If you tour the almirahs or corners laboratories in Indian engineering colleges, you’ll see hundreds of projects covered with dust, which are a sad testimony to the ideas and efforts put into waste. Why is it that every year a large number of prototypes are conceived, but not even a few are able to enter the market feasible, sustainable and scalable solutions to real-life problems? Where are we failing? Are we not creative enough?
Well, the answer lies in a simple fact, just like a butterfly has to struggle and work hard during it's cocoon stage likewise there is a struggle that one has to go through to convert a project into a prototype and then to a marketable solution.We tried brainstorming as to where can we improve and compiled a few of the major points:
- The common tendency to build projects, not products.
- Complacency prevalent in students’ minds to make projects and be over with the assignment/grading easy or to add a new skill to the resume, not realizing that the real skill is acquired through the challenge faced while making something scalable.
- Some of the projects have the potential of becoming products, but even then, don’t get the necessary push after they have fulfilled their purpose of aiding in high scores or acquiring some recommendations.
- Murky thought process while making a project, not taking the project’s size, feasibility and application into consideration from the very start.
- Manufacturing complexities involved in converting a prototype to a product.
- Lack of knowledge and awareness about the actual problems.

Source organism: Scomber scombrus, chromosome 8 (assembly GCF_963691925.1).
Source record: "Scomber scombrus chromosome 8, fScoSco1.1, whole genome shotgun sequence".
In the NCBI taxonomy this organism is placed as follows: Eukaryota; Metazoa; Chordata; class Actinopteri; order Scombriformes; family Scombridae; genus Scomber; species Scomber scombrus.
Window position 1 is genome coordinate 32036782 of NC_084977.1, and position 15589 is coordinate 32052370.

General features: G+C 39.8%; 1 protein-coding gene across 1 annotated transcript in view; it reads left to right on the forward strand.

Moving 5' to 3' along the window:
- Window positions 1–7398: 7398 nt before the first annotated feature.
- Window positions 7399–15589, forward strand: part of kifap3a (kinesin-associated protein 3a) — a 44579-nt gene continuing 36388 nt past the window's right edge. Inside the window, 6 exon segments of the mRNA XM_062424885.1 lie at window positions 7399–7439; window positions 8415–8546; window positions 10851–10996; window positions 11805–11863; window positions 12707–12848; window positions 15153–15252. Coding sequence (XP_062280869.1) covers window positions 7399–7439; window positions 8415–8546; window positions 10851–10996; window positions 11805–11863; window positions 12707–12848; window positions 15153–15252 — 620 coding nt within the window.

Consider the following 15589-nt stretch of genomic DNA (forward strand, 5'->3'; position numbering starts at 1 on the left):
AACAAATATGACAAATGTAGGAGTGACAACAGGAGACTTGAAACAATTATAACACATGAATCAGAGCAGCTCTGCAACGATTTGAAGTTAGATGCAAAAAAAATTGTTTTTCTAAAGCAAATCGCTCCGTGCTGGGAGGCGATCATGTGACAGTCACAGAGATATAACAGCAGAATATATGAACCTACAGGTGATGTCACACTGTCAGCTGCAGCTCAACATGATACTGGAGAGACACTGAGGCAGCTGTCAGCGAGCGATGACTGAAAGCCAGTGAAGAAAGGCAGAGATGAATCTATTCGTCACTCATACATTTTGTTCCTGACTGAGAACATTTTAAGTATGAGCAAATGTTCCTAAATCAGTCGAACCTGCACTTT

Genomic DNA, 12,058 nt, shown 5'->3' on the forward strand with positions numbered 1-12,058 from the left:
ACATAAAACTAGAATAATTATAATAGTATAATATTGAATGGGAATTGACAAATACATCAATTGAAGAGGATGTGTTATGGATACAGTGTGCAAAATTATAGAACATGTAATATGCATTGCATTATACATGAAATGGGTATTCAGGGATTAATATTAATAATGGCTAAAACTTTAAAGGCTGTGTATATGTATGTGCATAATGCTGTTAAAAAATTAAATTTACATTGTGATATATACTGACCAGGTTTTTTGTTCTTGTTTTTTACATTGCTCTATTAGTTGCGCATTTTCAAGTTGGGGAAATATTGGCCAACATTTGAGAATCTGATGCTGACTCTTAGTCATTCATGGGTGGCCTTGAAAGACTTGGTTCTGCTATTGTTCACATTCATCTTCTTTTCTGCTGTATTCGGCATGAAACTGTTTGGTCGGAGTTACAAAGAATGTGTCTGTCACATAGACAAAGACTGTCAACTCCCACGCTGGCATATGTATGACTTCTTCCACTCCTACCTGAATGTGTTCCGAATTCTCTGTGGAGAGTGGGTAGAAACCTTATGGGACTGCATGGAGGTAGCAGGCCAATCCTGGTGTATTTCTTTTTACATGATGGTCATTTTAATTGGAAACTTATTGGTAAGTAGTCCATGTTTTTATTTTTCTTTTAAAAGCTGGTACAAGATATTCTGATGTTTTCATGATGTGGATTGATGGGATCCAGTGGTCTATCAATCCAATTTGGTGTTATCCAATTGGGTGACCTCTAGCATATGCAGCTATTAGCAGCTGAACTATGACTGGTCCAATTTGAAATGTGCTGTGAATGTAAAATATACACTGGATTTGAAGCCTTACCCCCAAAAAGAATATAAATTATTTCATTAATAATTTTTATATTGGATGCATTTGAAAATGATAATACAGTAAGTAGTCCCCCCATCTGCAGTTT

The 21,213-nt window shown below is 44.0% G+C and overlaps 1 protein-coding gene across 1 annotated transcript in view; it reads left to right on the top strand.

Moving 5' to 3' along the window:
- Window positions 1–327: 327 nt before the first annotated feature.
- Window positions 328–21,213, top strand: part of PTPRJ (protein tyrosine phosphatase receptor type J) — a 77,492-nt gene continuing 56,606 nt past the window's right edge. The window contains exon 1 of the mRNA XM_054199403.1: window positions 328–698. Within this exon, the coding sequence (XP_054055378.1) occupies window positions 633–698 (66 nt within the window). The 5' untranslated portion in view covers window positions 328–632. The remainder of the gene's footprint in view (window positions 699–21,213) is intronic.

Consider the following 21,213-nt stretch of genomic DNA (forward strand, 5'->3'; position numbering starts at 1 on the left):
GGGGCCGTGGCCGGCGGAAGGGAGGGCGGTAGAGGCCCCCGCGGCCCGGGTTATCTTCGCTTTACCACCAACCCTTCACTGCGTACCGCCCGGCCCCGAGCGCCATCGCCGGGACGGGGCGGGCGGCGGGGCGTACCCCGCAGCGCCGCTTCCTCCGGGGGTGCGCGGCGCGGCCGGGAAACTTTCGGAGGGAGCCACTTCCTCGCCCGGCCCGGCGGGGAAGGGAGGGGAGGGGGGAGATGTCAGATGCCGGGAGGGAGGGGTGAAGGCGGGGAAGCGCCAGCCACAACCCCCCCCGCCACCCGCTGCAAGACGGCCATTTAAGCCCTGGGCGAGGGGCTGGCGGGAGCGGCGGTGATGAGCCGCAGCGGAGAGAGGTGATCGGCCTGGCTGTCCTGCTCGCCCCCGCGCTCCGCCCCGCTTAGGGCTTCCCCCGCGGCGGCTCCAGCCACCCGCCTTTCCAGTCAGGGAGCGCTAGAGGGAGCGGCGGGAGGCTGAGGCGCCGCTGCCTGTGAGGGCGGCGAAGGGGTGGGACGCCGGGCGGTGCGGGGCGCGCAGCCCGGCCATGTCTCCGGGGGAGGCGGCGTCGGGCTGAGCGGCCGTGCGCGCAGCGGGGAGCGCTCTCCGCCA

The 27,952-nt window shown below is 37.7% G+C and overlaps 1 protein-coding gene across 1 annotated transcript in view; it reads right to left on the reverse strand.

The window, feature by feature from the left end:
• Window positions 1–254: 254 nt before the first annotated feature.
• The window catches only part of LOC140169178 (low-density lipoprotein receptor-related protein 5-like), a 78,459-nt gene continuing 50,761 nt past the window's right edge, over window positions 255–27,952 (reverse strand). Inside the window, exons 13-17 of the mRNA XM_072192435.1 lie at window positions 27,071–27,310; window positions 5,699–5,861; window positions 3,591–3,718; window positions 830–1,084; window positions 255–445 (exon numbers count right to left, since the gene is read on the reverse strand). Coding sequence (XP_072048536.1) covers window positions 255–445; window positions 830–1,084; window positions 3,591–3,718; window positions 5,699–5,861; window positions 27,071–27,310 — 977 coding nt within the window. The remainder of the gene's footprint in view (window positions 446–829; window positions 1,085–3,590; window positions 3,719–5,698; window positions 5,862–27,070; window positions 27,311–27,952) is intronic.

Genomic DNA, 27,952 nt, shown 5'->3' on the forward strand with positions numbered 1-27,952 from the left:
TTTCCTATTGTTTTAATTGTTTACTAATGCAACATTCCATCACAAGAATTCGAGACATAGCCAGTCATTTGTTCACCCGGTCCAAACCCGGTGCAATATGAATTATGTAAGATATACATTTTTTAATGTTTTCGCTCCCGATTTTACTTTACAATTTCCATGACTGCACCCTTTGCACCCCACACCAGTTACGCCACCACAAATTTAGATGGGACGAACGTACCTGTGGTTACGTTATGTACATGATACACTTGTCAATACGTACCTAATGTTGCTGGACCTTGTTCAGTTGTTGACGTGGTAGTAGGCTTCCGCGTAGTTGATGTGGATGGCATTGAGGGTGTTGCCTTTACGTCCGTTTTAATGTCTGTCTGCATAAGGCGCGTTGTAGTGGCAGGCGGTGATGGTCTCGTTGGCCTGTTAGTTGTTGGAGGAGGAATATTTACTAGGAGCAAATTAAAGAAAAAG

- Lack of exposure to the industry and the ongoing demands.
- Inadequate facilities and resources available in colleges to make the journey of a project to the product possible.
Here are my thoughts on what all can be done, some solutions that might help us change the way we think and we work:
- Change the perspective. When you are doing something, think about its applications, its size and its feasibility. More importantly, deliberate on what if someone tries to sell you the same thing? Will you buy it or not? And then come up with a suitable, rational argument as to would you spend your energy doing this or would you do something else which is worthwhile?
- Gaining some skill and adding a new bullet point in your CV should not be the sole motivation for making projects.
- Colleges should collaborate with industry and provide exposure to the students.
- Collaboration with industries in all types of projects must be encouraged.
- Project grading should also take care of whether a particular project can reach the product stage or not.
- Professors should also encourage the students to take their project to the next level if they think a particular project is capable of becoming a product.